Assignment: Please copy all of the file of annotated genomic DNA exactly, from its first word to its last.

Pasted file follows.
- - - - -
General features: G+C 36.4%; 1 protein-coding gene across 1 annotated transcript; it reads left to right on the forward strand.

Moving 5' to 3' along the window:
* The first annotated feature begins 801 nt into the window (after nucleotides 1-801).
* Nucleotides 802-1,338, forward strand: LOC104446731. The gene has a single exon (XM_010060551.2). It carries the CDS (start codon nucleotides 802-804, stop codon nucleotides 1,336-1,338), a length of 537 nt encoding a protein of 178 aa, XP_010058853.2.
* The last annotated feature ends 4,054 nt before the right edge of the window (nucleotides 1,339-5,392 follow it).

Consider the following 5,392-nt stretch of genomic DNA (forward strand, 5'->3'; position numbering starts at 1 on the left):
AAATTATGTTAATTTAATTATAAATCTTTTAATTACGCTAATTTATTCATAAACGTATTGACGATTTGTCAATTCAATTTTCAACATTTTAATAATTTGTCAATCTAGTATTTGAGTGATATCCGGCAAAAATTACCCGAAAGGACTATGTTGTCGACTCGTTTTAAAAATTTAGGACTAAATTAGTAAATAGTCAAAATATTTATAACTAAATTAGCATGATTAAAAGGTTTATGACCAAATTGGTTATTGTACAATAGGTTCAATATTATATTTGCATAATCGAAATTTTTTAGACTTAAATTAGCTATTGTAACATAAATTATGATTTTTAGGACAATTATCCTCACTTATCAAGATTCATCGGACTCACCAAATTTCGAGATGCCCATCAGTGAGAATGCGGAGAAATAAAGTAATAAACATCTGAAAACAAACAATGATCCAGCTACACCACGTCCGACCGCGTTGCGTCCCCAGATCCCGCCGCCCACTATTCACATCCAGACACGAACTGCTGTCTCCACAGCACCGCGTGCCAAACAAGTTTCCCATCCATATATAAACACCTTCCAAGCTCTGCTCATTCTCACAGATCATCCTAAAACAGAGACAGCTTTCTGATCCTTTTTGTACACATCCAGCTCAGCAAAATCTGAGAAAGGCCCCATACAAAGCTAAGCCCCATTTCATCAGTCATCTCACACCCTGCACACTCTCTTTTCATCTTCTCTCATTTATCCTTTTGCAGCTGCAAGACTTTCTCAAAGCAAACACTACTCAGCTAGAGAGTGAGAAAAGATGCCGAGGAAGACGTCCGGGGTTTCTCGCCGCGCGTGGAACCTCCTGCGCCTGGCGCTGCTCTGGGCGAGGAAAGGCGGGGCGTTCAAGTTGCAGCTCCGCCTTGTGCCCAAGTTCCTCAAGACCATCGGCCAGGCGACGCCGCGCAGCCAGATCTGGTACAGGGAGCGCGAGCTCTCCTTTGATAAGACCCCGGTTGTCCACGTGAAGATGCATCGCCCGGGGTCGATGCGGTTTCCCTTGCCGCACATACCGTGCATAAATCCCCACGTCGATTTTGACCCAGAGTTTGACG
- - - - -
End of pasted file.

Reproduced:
General features: G+C 36.4%; 1 protein-coding gene across 1 annotated transcript; it reads left to right on the forward strand.

Moving 5' to 3' along the window:
* The first annotated feature begins 801 nt into the window (after nucleotides 1-801).
* Nucleotides 802-1,338, forward strand: LOC104446731. The gene has a single exon (XM_010060551.2). It carries the CDS (start codon nucleotides 802-804, stop codon nucleotides 1,336-1,338), a length of 537 nt encoding a protein of 178 aa, XP_010058853.2.
* The last annotated feature ends 4,054 nt before the right edge of the window (nucleotides 1,339-5,392 follow it).

Consider the following 5,392-nt stretch of genomic DNA (forward strand, 5'->3'; position numbering starts at 1 on the left):
AAATTATGTTAATTTAATTATAAATCTTTTAATTACGCTAATTTATTCATAAACGTATTGACGATTTGTCAATTCAATTTTCAACATTTTAATAATTTGTCAATCTAGTATTTGAGTGATATCCGGCAAAAATTACCCGAAAGGACTATGTTGTCGACTCGTTTTAAAAATTTAGGACTAAATTAGTAAATAGTCAAAATATTTATAACTAAATTAGCATGATTAAAAGGTTTATGACCAAATTGGTTATTGTACAATAGGTTCAATATTATATTTGCATAATCGAAATTTTTTAGACTTAAATTAGCTATTGTAACATAAATTATGATTTTTAGGACAATTATCCTCACTTATCAAGATTCATCGGACTCACCAAATTTCGAGATGCCCATCAGTGAGAATGCGGAGAAATAAAGTAATAAACATCTGAAAACAAACAATGATCCAGCTACACCACGTCCGACCGCGTTGCGTCCCCAGATCCCGCCGCCCACTATTCACATCCAGACACGAACTGCTGTCTCCACAGCACCGCGTGCCAAACAAGTTTCCCATCCATATATAAACACCTTCCAAGCTCTGCTCATTCTCACAGATCATCCTAAAACAGAGACAGCTTTCTGATCCTTTTTGTACACATCCAGCTCAGCAAAATCTGAGAAAGGCCCCATACAAAGCTAAGCCCCATTTCATCAGTCATCTCACACCCTGCACACTCTCTTTTCATCTTCTCTCATTTATCCTTTTGCAGCTGCAAGACTTTCTCAAAGCAAACACTACTCAGCTAGAGAGTGAGAAAAGATGCCGAGGAAGACGTCCGGGGTTTCTCGCCGCGCGTGGAACCTCCTGCGCCTGGCGCTGCTCTGGGCGAGGAAAGGCGGGGCGTTCAAGTTGCAGCTCCGCCTTGTGCCCAAGTTCCTCAAGACCATCGGCCAGGCGACGCCGCGCAGCCAGATCTGGTACAGGGAGCGCGAGCTCTCCTTTGATAAGACCCCGGTTGTCCACGTGAAGATGCATCGCCCGGGGTCGATGCGGTTTCCCTTGCCGCACATACCGTGCATAAATCCCCACGTCGATTTTGACCCAGAGTTTGACG